And then there are two common outcomes at the end of the implementation of the decision. Teams tend to stick to the plan even if the road is bumpy and might not fit perfectly. This is sometimes accompanied with comments like “but we agreed to”, “we have invested in the decision”, and perhaps “the other teams are expecting this to be X”. The second outcome is that it changes and changes and the decision is not relevant anymore but the documentation and comms never really get updated. Although it is a preferred outcome nevertheless, why spend the time in the process anyway?
An iterative approach
Not sure if it s specific to Scrum or maybe it has a specific name to it, but let’s call it Agile for the simplicity sake. We know that the idea of Agile is to build small, try it out, showcase, learn and adapt to changes. Too many buzzwords, let’s use the same example above and see how we can iterate through it.
First we need to break the problem down into smaller more manageable problems. We can do this during refinement where the whole team will be there. Product Managers will focus on representing the customers and work with team to see what values can be delivered in the next week or two. There is no right answer for sure but the first goal can be to build a cross-account connection to first allow us and others to build applications outside of the cluster account. Let’s set that as a goal. The team discuss the options and agree to try on one.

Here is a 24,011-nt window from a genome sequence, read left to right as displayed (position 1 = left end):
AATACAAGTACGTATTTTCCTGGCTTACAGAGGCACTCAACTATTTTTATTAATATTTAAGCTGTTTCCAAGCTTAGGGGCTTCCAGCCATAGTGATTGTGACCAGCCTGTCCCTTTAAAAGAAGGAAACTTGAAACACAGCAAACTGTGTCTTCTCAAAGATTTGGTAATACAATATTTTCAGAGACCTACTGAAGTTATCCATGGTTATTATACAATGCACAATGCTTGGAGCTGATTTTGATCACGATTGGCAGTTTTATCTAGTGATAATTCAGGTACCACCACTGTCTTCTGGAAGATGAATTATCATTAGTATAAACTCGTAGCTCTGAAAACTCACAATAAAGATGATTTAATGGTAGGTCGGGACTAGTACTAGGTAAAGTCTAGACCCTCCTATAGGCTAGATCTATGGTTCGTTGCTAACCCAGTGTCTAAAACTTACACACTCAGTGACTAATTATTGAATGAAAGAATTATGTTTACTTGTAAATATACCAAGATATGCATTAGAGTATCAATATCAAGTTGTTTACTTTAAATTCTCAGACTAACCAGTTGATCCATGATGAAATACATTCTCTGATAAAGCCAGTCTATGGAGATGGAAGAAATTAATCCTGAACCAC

A week of the team getting their hands dirty in the implementations, does it work? can we present something to the customers? If it works, that is great and move on to the next challenge. If it doesn’t, we learn and inform the next decision. A few iterations later, we have a living system that is not necessarily done or perfect but it is delivering value also we know that we are satisfying the requirements because we keep in touch with our customers.
This process does not guarantee the perfect solution at the end either. But what I value most here is the learning. Although we might have to do more actual work than the previous process, we do it as a team and we also learn how to adapt. In the Evolutionary Architecture principle, it is about supporting change and not about making the perfect decision. By involving in the change process, we learn how to change better.
We also build a team with thinkers and decision makers, and not just builders. I believe software development is a creative process and it often is not enough to just build things, but also to create things.
What do you think now
So we were here because my manager thinks that I should give the process a try to be able to understand the value from the inside and also drive changes if needed to. Do you agree?
For me, I am in a protest. I think that the process is against my ideals and I would not just do it so I can progress in the career ladder. This is definitely not looking good for my career progression but hey! it is about the journey, not just the destinations. I am enjoying my role and I am still learning and growing where I am as a senior developer. Although we know that there are pressure in climbing the ladder (perhaps a story for another time), I am not in a hurry to get anywhere just yet.